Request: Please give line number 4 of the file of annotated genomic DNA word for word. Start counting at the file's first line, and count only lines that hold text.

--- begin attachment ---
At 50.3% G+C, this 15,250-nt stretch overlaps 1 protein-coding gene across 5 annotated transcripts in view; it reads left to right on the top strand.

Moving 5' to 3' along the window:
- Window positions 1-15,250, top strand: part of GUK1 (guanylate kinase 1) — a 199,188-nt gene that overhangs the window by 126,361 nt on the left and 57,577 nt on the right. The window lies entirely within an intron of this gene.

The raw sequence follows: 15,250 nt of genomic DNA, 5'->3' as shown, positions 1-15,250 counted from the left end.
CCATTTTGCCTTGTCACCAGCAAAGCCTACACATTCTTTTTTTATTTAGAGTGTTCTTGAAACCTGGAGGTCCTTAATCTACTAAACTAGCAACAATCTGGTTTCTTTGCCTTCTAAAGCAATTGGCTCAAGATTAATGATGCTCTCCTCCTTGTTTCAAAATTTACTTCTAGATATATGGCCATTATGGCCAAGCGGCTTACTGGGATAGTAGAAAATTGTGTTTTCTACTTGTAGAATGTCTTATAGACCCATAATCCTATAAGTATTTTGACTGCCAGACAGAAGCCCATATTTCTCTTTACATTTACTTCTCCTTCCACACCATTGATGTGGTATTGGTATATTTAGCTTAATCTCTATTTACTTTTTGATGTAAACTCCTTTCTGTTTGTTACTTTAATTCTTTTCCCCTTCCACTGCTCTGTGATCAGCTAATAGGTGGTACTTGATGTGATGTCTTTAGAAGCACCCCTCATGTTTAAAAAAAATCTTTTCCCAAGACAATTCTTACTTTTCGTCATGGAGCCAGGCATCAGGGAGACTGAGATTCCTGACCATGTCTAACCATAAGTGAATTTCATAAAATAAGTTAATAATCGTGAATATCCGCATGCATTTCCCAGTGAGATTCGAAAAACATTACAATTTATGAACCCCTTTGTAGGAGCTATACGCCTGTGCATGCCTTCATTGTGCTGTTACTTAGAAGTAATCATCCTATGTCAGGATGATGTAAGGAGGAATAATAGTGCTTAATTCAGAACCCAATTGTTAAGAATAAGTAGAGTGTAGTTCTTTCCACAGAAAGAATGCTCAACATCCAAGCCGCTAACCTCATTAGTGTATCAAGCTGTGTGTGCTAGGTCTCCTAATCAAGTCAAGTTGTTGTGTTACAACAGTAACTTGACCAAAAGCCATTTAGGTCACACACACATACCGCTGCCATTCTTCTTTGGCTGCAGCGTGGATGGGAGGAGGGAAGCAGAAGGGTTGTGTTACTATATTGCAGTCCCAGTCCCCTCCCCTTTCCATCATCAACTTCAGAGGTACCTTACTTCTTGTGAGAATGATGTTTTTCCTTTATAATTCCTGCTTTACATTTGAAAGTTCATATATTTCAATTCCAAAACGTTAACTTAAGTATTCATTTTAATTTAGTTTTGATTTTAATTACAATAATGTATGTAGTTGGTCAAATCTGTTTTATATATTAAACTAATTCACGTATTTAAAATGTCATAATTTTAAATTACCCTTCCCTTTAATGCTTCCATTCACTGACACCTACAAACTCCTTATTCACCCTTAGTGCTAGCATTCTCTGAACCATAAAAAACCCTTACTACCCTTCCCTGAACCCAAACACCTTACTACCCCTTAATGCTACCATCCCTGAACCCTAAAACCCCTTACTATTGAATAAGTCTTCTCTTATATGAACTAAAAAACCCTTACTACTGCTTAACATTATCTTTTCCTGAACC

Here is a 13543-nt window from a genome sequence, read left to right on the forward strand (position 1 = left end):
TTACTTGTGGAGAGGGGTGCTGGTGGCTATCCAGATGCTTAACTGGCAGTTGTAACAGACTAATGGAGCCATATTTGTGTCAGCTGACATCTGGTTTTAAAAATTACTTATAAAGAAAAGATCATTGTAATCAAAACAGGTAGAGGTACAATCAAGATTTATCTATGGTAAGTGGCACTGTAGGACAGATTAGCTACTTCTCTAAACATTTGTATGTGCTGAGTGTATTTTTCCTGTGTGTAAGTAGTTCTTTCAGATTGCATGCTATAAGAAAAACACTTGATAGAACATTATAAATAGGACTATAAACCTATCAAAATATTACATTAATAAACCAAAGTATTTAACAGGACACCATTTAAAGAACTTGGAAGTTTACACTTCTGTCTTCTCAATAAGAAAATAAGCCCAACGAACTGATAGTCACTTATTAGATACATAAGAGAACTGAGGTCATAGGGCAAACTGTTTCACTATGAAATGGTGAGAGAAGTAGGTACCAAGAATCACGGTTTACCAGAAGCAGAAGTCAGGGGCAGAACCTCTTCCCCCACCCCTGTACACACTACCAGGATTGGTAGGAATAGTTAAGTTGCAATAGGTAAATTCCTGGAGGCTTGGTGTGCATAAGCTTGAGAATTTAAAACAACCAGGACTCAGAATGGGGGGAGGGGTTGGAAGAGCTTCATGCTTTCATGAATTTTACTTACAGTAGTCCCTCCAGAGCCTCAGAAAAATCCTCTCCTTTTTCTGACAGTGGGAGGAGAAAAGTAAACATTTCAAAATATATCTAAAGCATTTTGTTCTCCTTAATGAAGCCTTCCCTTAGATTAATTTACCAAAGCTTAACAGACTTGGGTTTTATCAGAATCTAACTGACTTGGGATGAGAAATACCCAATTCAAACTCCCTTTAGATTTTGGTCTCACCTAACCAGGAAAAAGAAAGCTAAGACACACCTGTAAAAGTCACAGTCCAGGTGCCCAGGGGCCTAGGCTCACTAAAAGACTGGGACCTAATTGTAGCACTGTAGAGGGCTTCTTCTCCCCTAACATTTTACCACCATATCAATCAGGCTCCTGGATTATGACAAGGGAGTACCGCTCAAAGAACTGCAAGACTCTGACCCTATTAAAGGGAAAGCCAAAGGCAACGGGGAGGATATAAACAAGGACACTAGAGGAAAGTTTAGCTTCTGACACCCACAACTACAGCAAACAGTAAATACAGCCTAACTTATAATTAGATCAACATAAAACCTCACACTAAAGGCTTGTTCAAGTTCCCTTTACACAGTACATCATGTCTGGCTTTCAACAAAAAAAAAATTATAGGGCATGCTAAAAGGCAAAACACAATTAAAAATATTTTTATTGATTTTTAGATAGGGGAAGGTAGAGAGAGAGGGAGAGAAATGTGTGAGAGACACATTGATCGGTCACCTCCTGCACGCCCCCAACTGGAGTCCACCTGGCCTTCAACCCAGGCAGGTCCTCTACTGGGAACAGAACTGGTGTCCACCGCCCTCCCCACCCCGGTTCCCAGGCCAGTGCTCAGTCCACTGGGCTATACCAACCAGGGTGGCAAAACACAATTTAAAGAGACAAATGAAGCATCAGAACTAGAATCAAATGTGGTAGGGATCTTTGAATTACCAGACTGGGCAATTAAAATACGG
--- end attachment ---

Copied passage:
The raw sequence follows: 15,250 nt of genomic DNA, 5'->3' as shown, positions 1-15,250 counted from the left end.